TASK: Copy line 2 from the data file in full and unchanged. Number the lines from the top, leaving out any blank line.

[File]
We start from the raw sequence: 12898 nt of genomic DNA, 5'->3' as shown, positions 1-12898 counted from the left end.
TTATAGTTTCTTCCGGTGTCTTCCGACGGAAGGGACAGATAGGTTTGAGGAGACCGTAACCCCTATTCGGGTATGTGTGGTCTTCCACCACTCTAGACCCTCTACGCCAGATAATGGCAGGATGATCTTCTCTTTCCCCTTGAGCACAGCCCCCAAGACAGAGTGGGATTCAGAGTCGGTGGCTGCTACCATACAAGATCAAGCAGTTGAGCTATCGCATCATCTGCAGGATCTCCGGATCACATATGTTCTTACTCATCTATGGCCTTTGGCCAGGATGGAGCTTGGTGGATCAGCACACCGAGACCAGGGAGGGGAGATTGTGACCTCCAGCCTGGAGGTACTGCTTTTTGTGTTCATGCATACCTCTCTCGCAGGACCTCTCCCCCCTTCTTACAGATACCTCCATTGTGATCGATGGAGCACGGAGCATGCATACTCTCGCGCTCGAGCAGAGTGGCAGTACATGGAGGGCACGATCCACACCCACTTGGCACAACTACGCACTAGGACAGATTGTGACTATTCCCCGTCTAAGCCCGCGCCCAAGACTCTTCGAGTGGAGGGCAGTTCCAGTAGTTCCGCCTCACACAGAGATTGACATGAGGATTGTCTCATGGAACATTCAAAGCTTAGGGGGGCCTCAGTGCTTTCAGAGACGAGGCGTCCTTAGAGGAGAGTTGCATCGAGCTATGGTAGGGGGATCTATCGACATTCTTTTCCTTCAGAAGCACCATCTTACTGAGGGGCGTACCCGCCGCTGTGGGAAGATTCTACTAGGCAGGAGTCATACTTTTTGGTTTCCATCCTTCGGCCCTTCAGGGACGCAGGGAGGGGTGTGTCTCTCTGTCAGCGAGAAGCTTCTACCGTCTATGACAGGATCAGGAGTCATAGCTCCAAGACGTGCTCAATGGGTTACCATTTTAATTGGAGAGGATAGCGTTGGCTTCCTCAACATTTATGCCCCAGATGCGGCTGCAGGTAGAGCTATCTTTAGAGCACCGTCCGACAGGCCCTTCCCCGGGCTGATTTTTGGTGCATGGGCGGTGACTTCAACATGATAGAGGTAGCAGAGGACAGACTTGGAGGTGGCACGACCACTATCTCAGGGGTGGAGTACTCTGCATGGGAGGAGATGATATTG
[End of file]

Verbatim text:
TTATAGTTTCTTCCGGTGTCTTCCGACGGAAGGGACAGATAGGTTTGAGGAGACCGTAACCCCTATTCGGGTATGTGTGGTCTTCCACCACTCTAGACCCTCTACGCCAGATAATGGCAGGATGATCTTCTCTTTCCCCTTGAGCACAGCCCCCAAGACAGAGTGGGATTCAGAGTCGGTGGCTGCTACCATACAAGATCAAGCAGTTGAGCTATCGCATCATCTGCAGGATCTCCGGATCACATATGTTCTTACTCATCTATGGCCTTTGGCCAGGATGGAGCTTGGTGGATCAGCACACCGAGACCAGGGAGGGGAGATTGTGACCTCCAGCCTGGAGGTACTGCTTTTTGTGTTCATGCATACCTCTCTCGCAGGACCTCTCCCCCCTTCTTACAGATACCTCCATTGTGATCGATGGAGCACGGAGCATGCATACTCTCGCGCTCGAGCAGAGTGGCAGTACATGGAGGGCACGATCCACACCCACTTGGCACAACTACGCACTAGGACAGATTGTGACTATTCCCCGTCTAAGCCCGCGCCCAAGACTCTTCGAGTGGAGGGCAGTTCCAGTAGTTCCGCCTCACACAGAGATTGACATGAGGATTGTCTCATGGAACATTCAAAGCTTAGGGGGGCCTCAGTGCTTTCAGAGACGAGGCGTCCTTAGAGGAGAGTTGCATCGAGCTATGGTAGGGGGATCTATCGACATTCTTTTCCTTCAGAAGCACCATCTTACTGAGGGGCGTACCCGCCGCTGTGGGAAGATTCTACTAGGCAGGAGTCATACTTTTTGGTTTCCATCCTTCGGCCCTTCAGGGACGCAGGGAGGGGTGTGTCTCTCTGTCAGCGAGAAGCTTCTACCGTCTATGACAGGATCAGGAGTCATAGCTCCAAGACGTGCTCAATGGGTTACCATTTTAATTGGAGAGGATAGCGTTGGCTTCCTCAACATTTATGCCCCAGATGCGGCTGCAGGTAGAGCTATCTTTAGAGCACCGTCCGACAGGCCCTTCCCCGGGCTGATTTTTGGTGCATGGGCGGTGACTTCAACATGATAGAGGTAGCAGAGGACAGACTTGGAGGTGGCACGACCACTATCTCAGGGGTGGAGTACTCTGCATGGGAGGAGATGATATTG